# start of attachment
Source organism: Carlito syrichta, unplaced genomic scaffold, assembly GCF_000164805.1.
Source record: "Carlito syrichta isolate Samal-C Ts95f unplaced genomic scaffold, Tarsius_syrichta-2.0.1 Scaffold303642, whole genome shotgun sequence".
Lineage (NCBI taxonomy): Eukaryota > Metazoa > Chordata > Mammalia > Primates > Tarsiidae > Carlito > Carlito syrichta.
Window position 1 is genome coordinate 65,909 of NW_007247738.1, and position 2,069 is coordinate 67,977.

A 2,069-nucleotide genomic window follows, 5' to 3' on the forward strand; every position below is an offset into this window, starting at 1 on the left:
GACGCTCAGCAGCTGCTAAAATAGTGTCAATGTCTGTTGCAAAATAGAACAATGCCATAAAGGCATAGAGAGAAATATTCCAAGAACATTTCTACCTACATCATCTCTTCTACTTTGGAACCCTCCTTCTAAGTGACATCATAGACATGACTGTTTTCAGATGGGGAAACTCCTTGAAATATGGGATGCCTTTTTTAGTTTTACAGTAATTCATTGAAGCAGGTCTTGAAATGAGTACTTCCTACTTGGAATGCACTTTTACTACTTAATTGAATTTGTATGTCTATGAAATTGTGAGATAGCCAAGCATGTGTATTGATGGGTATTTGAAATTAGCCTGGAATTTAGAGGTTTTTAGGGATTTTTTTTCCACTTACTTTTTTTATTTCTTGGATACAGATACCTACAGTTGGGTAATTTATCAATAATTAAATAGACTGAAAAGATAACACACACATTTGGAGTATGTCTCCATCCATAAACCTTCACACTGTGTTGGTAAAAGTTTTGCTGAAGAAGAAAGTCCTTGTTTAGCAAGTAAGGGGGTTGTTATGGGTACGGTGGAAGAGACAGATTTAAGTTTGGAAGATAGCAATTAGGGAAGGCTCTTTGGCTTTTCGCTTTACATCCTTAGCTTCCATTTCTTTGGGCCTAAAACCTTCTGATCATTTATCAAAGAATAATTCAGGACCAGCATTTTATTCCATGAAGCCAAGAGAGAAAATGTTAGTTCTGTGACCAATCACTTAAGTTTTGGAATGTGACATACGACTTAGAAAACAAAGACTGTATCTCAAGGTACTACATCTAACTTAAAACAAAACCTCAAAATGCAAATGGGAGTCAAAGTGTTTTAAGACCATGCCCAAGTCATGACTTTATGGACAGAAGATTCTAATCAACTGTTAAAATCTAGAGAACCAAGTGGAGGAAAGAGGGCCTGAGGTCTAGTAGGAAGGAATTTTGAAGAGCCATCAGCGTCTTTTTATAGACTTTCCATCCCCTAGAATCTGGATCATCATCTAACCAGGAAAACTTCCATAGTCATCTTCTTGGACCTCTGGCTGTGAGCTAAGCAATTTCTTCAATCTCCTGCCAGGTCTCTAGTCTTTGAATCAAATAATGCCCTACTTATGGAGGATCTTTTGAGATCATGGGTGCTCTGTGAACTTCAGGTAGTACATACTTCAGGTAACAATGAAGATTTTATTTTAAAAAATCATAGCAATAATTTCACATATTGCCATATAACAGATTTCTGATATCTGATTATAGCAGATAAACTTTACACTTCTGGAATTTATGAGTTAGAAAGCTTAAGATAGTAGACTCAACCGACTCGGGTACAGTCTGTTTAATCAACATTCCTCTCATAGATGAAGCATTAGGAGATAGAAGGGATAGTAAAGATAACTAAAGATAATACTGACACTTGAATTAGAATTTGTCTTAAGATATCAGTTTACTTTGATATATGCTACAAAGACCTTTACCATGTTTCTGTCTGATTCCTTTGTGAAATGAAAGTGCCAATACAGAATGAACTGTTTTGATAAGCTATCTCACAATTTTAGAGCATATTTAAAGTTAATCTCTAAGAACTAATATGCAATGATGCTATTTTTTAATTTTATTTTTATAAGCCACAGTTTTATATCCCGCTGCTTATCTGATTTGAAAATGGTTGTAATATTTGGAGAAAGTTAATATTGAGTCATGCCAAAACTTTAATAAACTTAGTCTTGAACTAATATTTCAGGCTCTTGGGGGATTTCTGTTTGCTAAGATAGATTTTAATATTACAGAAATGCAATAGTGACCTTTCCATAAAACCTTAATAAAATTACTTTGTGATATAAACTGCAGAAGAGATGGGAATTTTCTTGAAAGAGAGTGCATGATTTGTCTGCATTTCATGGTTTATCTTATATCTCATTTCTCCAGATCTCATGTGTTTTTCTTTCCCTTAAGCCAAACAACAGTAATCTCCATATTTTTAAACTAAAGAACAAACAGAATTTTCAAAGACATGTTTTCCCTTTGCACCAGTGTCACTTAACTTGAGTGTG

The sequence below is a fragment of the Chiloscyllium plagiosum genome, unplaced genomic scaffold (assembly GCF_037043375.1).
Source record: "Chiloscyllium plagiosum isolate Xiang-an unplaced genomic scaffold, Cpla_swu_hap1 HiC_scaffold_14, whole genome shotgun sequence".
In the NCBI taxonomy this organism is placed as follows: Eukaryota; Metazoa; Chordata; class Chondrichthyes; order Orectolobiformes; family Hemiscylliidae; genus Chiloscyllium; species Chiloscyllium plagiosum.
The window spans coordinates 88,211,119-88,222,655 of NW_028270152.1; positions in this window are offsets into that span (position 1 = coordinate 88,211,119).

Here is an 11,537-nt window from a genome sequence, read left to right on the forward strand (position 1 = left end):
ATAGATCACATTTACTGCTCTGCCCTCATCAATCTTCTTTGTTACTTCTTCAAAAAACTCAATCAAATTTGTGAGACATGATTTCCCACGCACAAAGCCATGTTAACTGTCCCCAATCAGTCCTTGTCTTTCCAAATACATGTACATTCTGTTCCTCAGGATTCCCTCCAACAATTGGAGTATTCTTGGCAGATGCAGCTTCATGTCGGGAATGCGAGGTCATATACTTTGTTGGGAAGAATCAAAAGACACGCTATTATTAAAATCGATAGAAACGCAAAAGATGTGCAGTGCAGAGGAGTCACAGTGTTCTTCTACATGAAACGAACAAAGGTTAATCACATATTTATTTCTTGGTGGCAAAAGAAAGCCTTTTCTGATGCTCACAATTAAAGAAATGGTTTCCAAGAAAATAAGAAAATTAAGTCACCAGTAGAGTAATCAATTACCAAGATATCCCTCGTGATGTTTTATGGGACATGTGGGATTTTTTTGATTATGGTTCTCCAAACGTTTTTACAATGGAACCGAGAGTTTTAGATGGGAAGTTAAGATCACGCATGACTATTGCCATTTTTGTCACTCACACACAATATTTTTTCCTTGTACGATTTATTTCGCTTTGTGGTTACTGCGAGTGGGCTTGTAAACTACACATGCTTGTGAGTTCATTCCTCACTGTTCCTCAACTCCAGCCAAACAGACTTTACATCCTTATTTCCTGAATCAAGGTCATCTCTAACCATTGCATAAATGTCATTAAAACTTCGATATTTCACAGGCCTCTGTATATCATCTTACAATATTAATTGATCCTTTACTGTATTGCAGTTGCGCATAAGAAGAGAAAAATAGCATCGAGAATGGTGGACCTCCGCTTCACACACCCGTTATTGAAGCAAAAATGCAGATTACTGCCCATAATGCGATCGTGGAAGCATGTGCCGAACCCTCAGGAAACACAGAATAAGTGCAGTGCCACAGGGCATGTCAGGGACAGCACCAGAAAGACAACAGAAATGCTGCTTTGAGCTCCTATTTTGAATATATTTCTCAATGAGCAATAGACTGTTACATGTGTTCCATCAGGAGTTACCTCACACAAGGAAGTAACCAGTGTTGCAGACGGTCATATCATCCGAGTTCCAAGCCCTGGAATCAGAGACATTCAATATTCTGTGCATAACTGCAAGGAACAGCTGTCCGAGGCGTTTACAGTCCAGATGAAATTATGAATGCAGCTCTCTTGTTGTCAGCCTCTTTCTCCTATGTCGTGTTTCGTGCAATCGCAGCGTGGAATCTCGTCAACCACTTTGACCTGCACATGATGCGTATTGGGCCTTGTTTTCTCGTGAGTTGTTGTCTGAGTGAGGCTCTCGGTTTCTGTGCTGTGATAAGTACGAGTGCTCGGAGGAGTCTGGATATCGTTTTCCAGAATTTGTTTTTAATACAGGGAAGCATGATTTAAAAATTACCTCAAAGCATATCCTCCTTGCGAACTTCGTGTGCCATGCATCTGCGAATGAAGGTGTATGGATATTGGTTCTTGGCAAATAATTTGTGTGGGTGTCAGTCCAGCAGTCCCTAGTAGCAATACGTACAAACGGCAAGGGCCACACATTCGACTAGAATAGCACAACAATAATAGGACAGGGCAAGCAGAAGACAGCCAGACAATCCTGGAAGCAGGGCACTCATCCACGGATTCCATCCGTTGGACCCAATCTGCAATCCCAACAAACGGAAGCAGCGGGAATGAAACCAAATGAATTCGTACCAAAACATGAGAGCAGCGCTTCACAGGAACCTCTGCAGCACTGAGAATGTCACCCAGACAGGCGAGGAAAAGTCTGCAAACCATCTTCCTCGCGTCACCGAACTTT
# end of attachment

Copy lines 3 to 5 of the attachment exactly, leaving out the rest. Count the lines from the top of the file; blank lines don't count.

Lineage (NCBI taxonomy): Eukaryota > Metazoa > Chordata > Mammalia > Primates > Tarsiidae > Carlito > Carlito syrichta.
Window position 1 is genome coordinate 65,909 of NW_007247738.1, and position 2,069 is coordinate 67,977.

A 2,069-nucleotide genomic window follows, 5' to 3' on the forward strand; every position below is an offset into this window, starting at 1 on the left: